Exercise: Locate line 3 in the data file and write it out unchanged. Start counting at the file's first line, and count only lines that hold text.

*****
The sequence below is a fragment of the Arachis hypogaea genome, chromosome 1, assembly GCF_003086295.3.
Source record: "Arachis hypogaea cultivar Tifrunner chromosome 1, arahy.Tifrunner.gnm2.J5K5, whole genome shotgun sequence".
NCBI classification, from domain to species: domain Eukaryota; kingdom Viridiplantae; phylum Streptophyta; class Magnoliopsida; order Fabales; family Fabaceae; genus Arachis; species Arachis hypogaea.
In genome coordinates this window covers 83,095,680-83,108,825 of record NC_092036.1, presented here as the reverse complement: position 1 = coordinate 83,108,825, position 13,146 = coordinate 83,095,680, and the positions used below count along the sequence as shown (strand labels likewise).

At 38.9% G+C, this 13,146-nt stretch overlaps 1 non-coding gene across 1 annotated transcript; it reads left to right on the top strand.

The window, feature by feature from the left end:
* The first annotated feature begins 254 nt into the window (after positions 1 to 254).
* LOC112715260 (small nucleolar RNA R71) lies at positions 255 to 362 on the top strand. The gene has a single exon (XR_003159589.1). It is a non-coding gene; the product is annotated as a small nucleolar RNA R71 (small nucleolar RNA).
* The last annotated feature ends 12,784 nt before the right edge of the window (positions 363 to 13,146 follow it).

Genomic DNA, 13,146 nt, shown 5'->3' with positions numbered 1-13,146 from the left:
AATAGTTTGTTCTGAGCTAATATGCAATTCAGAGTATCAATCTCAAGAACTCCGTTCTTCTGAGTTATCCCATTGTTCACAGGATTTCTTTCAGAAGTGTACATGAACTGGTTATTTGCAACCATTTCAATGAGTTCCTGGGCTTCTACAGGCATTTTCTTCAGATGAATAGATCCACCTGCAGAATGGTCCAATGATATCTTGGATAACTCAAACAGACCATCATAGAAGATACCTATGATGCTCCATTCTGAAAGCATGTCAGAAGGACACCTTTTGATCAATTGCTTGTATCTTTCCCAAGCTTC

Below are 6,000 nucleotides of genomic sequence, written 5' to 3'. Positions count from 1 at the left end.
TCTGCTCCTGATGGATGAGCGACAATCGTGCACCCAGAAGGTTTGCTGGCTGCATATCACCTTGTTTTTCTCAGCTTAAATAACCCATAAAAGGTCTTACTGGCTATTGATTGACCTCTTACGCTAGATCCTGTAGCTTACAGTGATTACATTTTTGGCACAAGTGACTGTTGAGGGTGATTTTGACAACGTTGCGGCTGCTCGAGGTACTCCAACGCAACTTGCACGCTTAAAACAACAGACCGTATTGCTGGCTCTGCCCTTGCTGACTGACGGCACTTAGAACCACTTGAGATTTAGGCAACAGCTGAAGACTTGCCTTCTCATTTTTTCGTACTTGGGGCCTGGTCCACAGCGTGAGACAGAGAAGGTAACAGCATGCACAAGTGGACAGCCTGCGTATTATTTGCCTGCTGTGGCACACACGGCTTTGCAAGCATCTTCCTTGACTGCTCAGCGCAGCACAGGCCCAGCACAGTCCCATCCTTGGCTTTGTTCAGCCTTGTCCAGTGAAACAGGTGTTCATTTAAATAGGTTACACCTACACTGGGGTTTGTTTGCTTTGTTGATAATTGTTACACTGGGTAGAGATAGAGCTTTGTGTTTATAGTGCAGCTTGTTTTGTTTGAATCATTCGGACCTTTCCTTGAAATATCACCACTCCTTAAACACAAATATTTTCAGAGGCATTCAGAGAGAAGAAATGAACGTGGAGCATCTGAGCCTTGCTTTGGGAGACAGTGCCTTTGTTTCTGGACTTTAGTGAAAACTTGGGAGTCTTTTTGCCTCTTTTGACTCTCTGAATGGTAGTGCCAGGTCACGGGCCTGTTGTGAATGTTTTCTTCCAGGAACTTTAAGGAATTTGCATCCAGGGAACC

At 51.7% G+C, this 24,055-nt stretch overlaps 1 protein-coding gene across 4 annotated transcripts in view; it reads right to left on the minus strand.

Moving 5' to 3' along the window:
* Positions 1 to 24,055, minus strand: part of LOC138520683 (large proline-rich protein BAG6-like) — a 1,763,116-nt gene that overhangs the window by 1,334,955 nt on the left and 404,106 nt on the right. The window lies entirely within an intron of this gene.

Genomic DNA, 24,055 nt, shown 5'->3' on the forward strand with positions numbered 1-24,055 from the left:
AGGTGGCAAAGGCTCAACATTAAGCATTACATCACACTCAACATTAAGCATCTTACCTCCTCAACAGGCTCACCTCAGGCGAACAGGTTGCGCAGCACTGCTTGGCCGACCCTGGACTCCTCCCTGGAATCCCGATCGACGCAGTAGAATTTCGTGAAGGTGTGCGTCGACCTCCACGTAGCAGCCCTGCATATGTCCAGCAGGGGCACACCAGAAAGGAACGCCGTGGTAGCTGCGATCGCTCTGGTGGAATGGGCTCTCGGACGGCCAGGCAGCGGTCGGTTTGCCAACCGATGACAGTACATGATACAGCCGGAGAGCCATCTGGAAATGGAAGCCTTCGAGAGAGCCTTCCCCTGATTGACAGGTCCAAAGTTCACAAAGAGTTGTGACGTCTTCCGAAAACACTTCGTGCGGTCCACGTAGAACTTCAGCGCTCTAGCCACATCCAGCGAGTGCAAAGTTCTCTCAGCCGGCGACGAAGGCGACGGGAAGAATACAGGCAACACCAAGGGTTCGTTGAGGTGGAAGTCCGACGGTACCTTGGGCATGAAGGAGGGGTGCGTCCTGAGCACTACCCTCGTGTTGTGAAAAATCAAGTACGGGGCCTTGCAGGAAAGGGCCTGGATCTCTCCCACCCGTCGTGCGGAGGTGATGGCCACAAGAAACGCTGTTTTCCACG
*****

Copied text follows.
NCBI classification, from domain to species: domain Eukaryota; kingdom Viridiplantae; phylum Streptophyta; class Magnoliopsida; order Fabales; family Fabaceae; genus Arachis; species Arachis hypogaea.